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Write these words on your heart:  ‘Comparison is the thief of joy.’

Keep them close so that the next time you’re tempted to compare yourself with another, you’ll remember just what it’s costing you.

Comparison is something I once knew all too well. As a former fashion model, trust me when I say that the vast majority of models are caught in a relentless pattern of constant comparison with each other.

Instead of appreciating and developing their own beauty, they eye the other girl and always seem to find a reason to feel like ‘less than’. I call it the comparison trap.

That was certainly my case.  Even when the other model was someone I liked or even a friend of mine, it was almost impossible for me to just ‘be’ in her presence without taking a careful mental inventory and seeing how I measured up in comparison.

And it made me miserable.

And yet, I should have known better.  Because after all, I had been given a life-changing epiphany years before…

Lisa Townsend and I had been best friends since we were nine years old.  We were like sisters; doing everything together, always laughing and having fun. But as we hit adolescence, she and I couldn’t have looked anything less like sisters.

By the time we were 13, Lisa had blossomed into a young Sophia Loren.  She was petite and curvaceous, with olive skin and flowing, chestnut hair.

As for me, think Olive Oyl if she had been an albino.I was pale, covered in freckles and rail-thin. Oh, and let’s not forget the frizzy hair, braces and a headgear while being so tall I towered over everyone in my class, including the boys.

Yes, I was a piece of work and there was nowhere to hide.

I was very shy and extremely self-conscious; and I spent a lot of time and energy thinking how great life would be if I just looked like Lisa.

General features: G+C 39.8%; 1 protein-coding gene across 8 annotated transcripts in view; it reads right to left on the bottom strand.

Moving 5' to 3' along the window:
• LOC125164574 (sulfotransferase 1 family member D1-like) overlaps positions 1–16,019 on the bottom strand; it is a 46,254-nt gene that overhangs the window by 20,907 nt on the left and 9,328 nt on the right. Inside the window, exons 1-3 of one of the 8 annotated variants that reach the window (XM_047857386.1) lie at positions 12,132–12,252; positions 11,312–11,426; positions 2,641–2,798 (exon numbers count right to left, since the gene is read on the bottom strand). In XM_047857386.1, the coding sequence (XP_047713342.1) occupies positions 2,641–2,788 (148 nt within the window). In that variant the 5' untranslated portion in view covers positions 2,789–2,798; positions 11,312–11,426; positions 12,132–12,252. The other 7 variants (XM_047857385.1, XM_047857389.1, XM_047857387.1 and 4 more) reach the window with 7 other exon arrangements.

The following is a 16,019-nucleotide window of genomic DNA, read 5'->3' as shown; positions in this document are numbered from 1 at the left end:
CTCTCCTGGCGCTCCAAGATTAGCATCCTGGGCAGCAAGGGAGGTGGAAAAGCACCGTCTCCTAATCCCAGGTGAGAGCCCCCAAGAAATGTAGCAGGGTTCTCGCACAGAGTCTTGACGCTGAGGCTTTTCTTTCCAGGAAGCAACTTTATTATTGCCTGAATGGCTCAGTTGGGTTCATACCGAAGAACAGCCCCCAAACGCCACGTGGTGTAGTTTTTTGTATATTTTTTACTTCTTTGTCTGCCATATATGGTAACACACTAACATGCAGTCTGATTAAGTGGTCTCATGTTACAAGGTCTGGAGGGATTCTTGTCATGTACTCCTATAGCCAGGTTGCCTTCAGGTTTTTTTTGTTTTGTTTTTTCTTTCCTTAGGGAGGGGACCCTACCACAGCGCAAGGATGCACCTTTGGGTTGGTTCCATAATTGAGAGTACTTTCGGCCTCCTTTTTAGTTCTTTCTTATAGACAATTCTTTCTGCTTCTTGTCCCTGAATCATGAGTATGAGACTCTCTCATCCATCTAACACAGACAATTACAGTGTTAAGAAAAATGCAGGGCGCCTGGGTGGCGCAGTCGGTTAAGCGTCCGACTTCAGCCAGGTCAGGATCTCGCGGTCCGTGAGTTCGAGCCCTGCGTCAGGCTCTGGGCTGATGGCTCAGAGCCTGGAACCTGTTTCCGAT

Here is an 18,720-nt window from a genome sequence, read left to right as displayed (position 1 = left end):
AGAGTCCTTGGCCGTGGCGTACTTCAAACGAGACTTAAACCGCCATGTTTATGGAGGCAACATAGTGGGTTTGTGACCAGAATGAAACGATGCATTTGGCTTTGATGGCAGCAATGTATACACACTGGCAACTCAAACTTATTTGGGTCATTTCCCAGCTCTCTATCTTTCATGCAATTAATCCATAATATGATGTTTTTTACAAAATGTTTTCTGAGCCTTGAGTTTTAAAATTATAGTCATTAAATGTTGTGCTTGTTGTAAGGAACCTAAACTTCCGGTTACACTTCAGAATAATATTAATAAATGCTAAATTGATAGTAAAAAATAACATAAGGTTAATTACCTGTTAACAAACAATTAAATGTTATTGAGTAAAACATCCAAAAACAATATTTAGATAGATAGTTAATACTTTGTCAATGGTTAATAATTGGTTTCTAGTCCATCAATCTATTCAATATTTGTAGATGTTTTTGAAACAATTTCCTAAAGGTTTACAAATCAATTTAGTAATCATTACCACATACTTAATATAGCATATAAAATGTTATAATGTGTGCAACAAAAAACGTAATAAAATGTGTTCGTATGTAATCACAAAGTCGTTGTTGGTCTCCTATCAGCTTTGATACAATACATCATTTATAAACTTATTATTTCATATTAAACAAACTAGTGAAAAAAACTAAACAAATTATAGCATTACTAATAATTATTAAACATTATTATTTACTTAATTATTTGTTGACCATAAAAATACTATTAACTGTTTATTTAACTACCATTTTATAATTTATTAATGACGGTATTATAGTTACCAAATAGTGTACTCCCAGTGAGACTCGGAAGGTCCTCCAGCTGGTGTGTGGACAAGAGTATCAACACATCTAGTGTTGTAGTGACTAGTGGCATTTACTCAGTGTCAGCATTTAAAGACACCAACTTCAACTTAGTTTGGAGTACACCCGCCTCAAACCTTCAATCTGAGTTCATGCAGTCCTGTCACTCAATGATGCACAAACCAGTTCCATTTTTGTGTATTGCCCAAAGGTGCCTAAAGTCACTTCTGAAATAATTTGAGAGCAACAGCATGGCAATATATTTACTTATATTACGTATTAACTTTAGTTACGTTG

Every time I thought about it, I was robbed of my joy. But I can still remember the moment when things changed for me forever—at least on the inside.

I was walking down the halls of my high school, thinking of all I wanted to be and wasn’t, when suddenly it hit me like a bolt of lightning—the only thing I could do to look like Lisa would be to dye my hair brown.

That was it! Otherwise, my hair would still be frizzy, the freckles were here to stay, there were no curves in sight and I certainly wasn’t getting any shorter.

I realized then and there that since I could do nothing to change the outside, the best I could do, the best hope I had, would be to accept the way I was.  To really accept it.

Since it was my only viable option, that’s what I did. And without realizing it at the time, I had what I call an ‘extreme Inner make-over”. I still looked the same on the outside, but now I was free. Free to live in peace with myself and see where that could take me.

I wasn’t quite 15 and a very long way from the runways of Paris. In fact, if someone had told me at that moment that’s where I’d be headed, I would have resented their cruel joke.

But that epiphany in the school corridors was crucial for me. If I hadn’t been able to accept who and what I was and ultimately use those very things to my advantage, I would never have even been open to the possibility of, let alone succeed at modeling when the dream of it would come to me, later down the road.

As I’ve already confessed, when I got into modeling the comparison trap opened its jaws wide once more, sucking me in. I guess the only thing I can say in my defense is that when it comes to a proving ground for self-esteem and confidence, very little can compare with the gladiator’s arena of the fashion world.

But thankfully I came out the other side with an even keener awareness of the truth that it is only when we stop comparing ourselves do we become truly incomparable.

Ken Kesey Jr. reminds us that “To be upset about what we don’t have is to waste what we do have.”

When we shift the focus of our attention and energies from what someone else is or has over to who we are and have we become available to all the potential and purpose that Life has laid out for us uniquely.

What might you be stopping yourself from becoming, expressing, enjoying and sharing by giving in to the comparison trap? What joys are you missing?

Don’t waste another second of your precious life, don’t squander your gifts, on that pointless and empty path.

en Kesey Jr. reminds us that “to be upset about what we don’t have is to waste what we do have.”

You owe it to yourself and to the world, quite literally, to accept yourself and love yourself so that you can embrace and then share your gifts in a way that only you can.

‘Il faut de tout pour faire un monde’, remember?

Oh, and Lisa? She is still beautiful, inside and out, and we are still friends.  : )

To Your Best Life,